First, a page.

Sailing to a new country can be daunting for the first few times. It’s best to understand the process and learn tips and tricks before you go. So, what’s the procedure to book in? How about booking out? What information to do you need to supply? Where can things go terribly wrong? Are there any tips to make the process easier, faster and less painful? What about spear guns, real guns, and pets? What about booking into the US of A?! That’s a big topic in its own right. Watch the video and then read below for a checklist on what we bring with us every time we enter and leave a country.
Join us for a voyage from Bequia to Union Island in St Vincent & The Grenadines. You’ll enjoy some sailing, a fish story (that ends badly for Simon and the fish), some awesome Kite surfing stunts, spectacular views you’ll get when on land and some information on what to do with trash and booking in/out from Union Island Grenadines.
In this episode of Sailing Britican, you’ll gain a well-rounded picture of what liveaboard life Bequia St Vincent is like. Simon will show you his passage plan from St Vincent to Bequia in the Grenadines. We’ll show you what it looks like when an anchor drags, some sights of Bequia including the town, some beaches and a walk across the island. Simon will explain the process of repairing the black caulk on our teak deck, we’ll show you the liveaboard cruiser hang out, show you what our daughter Sienna gets up to on a daily basis (does she have a social life?!), a crazily insane rainstorm, and a small bug issue.
Also, find out if Simon recovers from being trapped between the dinghy and the dock – does he stay dry or does he get wet?
The title should actually be, ‘Is it safe to sail to St Vincent’? The Grenadines, as a whole, are known to be safe. It’s St Vincent that has the bad reputation. There are 32 islands and cays (pronounced ‘Keys’) that make up St Vincent and the Grenadines (SVG). Nine are inhabited, including the mainland St Vincent and the Grenadines islands: Young Island, Bequia, Mustique, Canouan, Union Island, Mayreau, Petit St Vincent and Palm Island.
In 2016 when we did our first full Caribbean sailing season we skipped St Vincent. Immediately after passing it by I had several cruisers say, ‘Don’t miss St Vincent – it’s great!’ I vowed that I would most definitely visit the island if the opportunity came up again.
On our visit we checked into Chateaubelair on the northwest side of the island. Then we sailed down to Cumberland Bay and anchored with our stern facing the shore – an anchor heading out to sea and a line tided to the shore. What were our overall thoughts of the island and the people? Watch the video to find out. And check out the photo gallery too.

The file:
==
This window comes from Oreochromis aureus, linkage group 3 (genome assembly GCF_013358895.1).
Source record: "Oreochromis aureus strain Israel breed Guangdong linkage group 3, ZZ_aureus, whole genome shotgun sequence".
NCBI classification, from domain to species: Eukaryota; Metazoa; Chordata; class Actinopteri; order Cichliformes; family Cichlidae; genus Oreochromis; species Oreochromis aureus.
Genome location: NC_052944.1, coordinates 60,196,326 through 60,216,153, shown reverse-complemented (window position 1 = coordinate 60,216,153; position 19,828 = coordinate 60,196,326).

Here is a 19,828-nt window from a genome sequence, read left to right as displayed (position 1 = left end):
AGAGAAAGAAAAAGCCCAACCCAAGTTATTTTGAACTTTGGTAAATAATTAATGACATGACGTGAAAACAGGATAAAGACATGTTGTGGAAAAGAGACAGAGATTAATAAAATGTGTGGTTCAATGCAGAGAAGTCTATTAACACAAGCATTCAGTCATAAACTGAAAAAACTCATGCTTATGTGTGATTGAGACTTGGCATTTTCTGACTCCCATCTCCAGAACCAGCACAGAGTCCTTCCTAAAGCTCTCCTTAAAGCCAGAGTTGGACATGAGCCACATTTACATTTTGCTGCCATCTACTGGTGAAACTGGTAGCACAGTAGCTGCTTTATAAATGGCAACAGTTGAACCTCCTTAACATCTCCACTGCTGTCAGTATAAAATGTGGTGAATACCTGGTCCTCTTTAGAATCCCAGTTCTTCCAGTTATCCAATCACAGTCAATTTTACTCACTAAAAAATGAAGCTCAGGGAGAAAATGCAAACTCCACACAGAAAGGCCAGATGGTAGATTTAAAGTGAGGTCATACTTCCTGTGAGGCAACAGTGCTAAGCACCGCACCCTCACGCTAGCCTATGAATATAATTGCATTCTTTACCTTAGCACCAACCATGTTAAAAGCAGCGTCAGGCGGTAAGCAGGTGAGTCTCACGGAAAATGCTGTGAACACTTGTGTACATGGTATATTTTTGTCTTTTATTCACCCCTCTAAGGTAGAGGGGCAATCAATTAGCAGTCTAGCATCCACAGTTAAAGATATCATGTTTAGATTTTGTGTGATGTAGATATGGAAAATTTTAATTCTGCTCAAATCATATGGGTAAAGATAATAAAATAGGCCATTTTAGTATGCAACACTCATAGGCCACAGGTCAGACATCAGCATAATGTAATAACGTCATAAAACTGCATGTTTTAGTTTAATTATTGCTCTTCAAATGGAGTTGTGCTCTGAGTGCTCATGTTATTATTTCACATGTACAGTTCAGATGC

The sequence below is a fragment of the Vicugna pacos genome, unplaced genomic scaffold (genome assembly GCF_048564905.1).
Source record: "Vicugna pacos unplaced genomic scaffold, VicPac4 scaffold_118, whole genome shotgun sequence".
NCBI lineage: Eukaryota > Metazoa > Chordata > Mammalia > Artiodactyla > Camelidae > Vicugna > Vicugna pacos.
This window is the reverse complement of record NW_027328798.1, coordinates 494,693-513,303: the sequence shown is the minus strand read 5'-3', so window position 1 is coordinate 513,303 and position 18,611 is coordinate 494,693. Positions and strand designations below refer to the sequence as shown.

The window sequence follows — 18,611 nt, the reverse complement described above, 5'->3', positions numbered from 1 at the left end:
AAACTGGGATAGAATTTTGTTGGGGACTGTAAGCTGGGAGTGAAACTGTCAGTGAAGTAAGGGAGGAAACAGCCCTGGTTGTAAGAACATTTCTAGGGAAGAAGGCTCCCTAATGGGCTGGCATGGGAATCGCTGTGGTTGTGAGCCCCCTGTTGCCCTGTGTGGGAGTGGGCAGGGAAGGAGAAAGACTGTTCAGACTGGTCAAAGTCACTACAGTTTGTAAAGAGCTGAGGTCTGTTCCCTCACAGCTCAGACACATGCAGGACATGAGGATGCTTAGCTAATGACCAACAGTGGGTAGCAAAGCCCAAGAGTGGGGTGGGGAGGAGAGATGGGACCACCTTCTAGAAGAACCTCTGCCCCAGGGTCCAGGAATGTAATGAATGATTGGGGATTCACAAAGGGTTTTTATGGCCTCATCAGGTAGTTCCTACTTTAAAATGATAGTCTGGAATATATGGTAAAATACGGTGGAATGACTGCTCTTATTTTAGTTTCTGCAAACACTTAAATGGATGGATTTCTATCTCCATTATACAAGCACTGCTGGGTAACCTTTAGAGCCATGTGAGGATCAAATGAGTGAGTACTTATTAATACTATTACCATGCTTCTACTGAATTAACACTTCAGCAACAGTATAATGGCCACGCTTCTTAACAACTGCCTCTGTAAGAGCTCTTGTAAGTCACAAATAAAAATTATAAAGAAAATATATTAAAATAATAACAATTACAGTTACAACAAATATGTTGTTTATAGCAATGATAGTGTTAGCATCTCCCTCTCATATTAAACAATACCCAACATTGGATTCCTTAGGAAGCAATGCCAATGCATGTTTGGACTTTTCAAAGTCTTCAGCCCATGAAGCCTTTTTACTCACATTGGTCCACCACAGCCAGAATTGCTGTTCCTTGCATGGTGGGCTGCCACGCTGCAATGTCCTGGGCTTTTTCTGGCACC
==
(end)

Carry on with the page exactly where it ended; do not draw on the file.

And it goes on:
What is a boat life with boat buddies like? Boat buddies are boats that you decide to travel with. Once you start cruising, you’ll meet a variety of boaters in an anchorage. Considering that most people are heading the same direction, many boaters choose to team up for social, safety and, if it’s a kid boat, guaranteed play dates.
Watch the following video to get a glimpse into the boat buddies we had on our journey from the Bahamas down to Trinidad. Find out why all the girlies from Rondo, Pura Vida and Britican are bending over. Watch now…
Most boat crashes and hull crunches happen when docking and leaving a dock. Why? There’s a variety of reasons. Some new (and experienced) boat owners misread the elements (wind, tide, current). Other’s misjudge the space available. And it’s very common for inexperienced marina dock hands or crew to mess things up with the lines. Boat handling leaving a dock is a key skill to learn.
Unfortunately, once a new boat owner has a crunch it can be quite a setback.
Sure, there’s a cost associated to a scratch or hole but the real issue is with confidence. We’ve met many new boat owners that have a few small accidents and decide to call it a day. Take a look at all the boats you’ll find in a marina on a perfect sailing day – many people want to live the dream, buy access to the dream and then lose steam when it comes to actually making the dream happen (leaving the dock).
The crazy thing is that there are very safe and easy steps regarding boat handling leaving a dock.
In fact, the steps that we use make docking and leaving a dock look like a breeze – even for newbies. Like so many things with boat ownership, having a blueprint or a checklist can help you make a success out of it more times than not. Below you’ll find a video where Simon explains the procedure, we then demonstrate leaving a dock and we also provide an alternative. Furthermore, you’ll find the steps written below the video.
This video should be entitled, sailing to Dominica and Martinique however we didn’t really see too much on land. It’s more of a video about what life on a boat is like. There’s some passage planning, heavy winds, a major squall, sushi, swimming, pot luck, fishing, socializing – you know, the all the things you do when you live on a boat.
After our quick visit in Antigua, we sailed south to Guadeloupe with our two buddy boats, Pura Vida and Rondo. On our trip, we anchored in Deshaies, stopped off at the Jacques Cousteau’s Marine Park on Pigeon Island for a snorkel and then went onto Les Saintes. Watch the video to see some sailing, fishing,
There are many amazing things that go along with becoming a liveaboard cruiser. One of them is fresh fish for dinner. But how do you catch a fish and once you have it, how do you fillet it? More specifically, the question to ask is how to fillet a Mahi Mahi? Watch this video to
After living aboard our sailboat for over four years now, we know the best shoes for sailing. Surprisingly, in the tropics it’s not deck shoes. Before leaving land we had to choose between what we took on board and what we left behind. While sailing over 30,000 nautical miles we’ve actually gotten rid of more